In terms of your expenses, you can be the most creative with customer acquisition costs. This is because they are variable costs. That means the more you spend, the better your results (based on the example above, if you spend £200, 50 visitors to your website will make a purchase).

So make a list of the possible ways you can invest to get customers, the costs for each, and how many sales you can expect to make from them.

4) Your day-to-day expenses

Why are we talking about day-to-day expenses when this article is about start up costs? Time. It takes time to get a business up and running.

It’s unlikely that you will go from zero to profit overnight, so you will need to plan for your day-to-day expenses in order to support your business while you are ramping up. And planning for this time is an important part of your success.

Day-to-day expenses can include rent, office supplies, insurance policies, etc. Depending on your type of business, your day-to-day expenses will vary. Today, many business owners leverage the internet, which enables them to spend much less to get set up and manage day-to-day.

For example, a flower shop in the center of town will cost much more to operate then an online flower delivery company. It will have more expenses because they need to pay for rent, inventory, a sales clerk, and so on. This is just to open the doors without any actual sales.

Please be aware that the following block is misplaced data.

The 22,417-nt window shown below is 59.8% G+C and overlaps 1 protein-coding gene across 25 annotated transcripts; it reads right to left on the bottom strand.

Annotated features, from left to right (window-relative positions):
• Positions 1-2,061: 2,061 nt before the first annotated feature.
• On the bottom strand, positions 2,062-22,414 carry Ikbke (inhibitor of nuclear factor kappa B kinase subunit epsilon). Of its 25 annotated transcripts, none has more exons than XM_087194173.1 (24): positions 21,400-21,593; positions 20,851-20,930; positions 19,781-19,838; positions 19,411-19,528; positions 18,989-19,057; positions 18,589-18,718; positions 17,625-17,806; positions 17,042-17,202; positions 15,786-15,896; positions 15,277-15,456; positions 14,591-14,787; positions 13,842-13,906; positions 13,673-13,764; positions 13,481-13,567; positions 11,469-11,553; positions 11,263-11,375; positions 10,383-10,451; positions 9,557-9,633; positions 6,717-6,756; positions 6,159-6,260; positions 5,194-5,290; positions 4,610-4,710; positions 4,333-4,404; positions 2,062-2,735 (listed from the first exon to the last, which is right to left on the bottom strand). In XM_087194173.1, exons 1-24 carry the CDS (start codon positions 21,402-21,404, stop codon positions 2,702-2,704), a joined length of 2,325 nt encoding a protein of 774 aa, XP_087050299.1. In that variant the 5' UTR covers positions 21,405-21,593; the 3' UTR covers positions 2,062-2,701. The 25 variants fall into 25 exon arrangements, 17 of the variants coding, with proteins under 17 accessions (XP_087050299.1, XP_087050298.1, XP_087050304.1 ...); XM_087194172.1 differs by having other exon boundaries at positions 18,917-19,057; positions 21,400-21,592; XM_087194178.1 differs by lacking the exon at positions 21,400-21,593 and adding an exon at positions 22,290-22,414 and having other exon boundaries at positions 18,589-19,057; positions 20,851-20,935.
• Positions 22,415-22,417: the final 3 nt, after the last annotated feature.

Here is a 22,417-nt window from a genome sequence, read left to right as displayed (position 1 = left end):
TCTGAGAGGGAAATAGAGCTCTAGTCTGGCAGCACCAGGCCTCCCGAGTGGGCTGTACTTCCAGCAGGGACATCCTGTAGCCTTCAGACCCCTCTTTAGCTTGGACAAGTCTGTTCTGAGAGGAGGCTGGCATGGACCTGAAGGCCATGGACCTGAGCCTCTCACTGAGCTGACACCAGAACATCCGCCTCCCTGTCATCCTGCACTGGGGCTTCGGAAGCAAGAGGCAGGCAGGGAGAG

The online flower delivery company, meanwhile, can set up business with a simple website. They may not even buy any stock until a customer has placed an order. Therefore, until they make a sale, they are only paying the cost to maintain their website.

It is up to you what type of business you want. But remember, planning is key.

Start researching your potential costs

In the end, the most important part of figuring out how much money you will need to start your business is doing your research. Don’t assume that you know how much something costs – really work out as accurate potential numbers as you can.

Also, talk to people. Find someone who has done it before and ask them about their experience. You will be surprised at how many people are happy to tell you about their experience if you just ask.

Laura Dario is a blogger at and a business consultant. She works with entrepreneurs to help them develop structure for their company through business and financial planning.